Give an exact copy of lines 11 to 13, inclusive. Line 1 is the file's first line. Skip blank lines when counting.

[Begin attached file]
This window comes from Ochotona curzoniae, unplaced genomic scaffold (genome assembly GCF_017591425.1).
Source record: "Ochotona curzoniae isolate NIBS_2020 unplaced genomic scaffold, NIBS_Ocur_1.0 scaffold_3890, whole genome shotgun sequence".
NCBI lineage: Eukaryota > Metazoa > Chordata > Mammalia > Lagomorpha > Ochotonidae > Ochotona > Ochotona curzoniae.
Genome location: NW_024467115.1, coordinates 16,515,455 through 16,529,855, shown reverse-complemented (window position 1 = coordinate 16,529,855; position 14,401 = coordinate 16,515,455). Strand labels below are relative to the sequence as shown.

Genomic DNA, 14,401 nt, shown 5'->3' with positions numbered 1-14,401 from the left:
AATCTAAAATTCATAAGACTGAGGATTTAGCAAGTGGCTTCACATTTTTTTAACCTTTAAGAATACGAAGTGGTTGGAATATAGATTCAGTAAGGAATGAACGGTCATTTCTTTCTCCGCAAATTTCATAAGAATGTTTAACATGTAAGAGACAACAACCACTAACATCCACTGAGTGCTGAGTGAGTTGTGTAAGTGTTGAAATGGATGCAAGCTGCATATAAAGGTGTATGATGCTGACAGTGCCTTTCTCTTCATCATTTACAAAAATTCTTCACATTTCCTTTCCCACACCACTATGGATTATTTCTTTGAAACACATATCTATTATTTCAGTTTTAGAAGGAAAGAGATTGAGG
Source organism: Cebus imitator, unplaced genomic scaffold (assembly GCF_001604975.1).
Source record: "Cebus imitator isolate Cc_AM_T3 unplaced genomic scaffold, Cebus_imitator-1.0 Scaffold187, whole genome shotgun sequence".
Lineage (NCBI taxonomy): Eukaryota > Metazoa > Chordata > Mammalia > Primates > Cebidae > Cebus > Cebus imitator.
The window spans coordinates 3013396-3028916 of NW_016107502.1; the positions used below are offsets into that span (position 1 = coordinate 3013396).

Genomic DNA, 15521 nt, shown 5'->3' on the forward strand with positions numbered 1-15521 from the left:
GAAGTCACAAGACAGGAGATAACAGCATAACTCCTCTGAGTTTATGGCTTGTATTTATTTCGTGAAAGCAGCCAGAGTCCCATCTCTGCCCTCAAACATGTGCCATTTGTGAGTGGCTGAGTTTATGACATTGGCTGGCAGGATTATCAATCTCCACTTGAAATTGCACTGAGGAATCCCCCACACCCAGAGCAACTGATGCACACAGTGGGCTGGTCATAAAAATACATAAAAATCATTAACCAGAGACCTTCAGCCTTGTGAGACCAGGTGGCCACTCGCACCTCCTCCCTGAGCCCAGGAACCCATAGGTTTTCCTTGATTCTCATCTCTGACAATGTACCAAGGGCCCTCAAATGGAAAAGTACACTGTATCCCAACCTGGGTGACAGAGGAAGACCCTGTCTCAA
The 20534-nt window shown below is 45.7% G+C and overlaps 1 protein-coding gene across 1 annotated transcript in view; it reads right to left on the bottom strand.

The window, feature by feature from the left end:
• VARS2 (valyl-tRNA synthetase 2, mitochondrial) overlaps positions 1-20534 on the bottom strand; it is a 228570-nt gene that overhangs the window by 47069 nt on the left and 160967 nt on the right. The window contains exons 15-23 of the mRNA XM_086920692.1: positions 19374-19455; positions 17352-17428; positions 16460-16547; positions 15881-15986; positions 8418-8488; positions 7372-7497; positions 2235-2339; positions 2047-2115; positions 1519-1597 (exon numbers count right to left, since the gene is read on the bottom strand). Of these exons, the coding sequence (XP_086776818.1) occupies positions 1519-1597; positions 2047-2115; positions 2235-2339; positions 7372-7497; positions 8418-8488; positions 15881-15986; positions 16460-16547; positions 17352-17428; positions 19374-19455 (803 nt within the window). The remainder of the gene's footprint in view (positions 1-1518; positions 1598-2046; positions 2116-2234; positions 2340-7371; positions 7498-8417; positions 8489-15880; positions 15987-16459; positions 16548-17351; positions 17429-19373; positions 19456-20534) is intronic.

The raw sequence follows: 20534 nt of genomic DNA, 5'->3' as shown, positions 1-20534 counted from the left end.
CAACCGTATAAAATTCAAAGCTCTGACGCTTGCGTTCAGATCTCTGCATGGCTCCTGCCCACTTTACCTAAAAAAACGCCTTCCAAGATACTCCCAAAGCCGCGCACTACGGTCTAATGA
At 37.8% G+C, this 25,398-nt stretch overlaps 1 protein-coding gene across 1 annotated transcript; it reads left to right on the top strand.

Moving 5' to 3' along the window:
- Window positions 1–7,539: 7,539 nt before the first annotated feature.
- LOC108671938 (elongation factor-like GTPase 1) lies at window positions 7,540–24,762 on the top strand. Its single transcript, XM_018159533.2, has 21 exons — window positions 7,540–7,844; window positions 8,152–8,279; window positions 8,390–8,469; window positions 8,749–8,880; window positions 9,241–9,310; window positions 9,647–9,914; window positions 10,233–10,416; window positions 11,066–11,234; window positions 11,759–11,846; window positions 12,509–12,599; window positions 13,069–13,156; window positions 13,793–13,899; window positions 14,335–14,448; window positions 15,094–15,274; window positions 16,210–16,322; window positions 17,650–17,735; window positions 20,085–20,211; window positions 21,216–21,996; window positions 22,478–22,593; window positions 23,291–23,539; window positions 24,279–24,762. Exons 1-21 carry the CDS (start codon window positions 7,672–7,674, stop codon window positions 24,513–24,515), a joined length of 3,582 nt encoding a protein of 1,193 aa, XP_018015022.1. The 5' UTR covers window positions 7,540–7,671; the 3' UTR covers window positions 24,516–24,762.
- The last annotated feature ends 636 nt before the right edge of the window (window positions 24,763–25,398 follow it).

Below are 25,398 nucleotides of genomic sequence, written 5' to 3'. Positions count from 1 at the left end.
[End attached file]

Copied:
Genomic DNA, 15521 nt, shown 5'->3' on the forward strand with positions numbered 1-15521 from the left:
GAAGTCACAAGACAGGAGATAACAGCATAACTCCTCTGAGTTTATGGCTTGTATTTATTTCGTGAAAGCAGCCAGAGTCCCATCTCTGCCCTCAAACATGTGCCATTTGTGAGTGGCTGAGTTTATGACATTGGCTGGCAGGATTATCAATCTCCACTTGAAATTGCACTGAGGAATCCCCCACACCCAGAGCAACTGATGCACACAGTGGGCTGGTCATAAAAATACATAAAAATCATTAACCAGAGACCTTCAGCCTTGTGAGACCAGGTGGCCACTCGCACCTCCTCCCTGAGCCCAGGAACCCATAGGTTTTCCTTGATTCTCATCTCTGACAATGTACCAAGGGCCCTCAAATGGAAAAGTACACTGTATCCCAACCTGGGTGACAGAGGAAGACCCTGTCTCAA
The 20534-nt window shown below is 45.7% G+C and overlaps 1 protein-coding gene across 1 annotated transcript in view; it reads right to left on the bottom strand.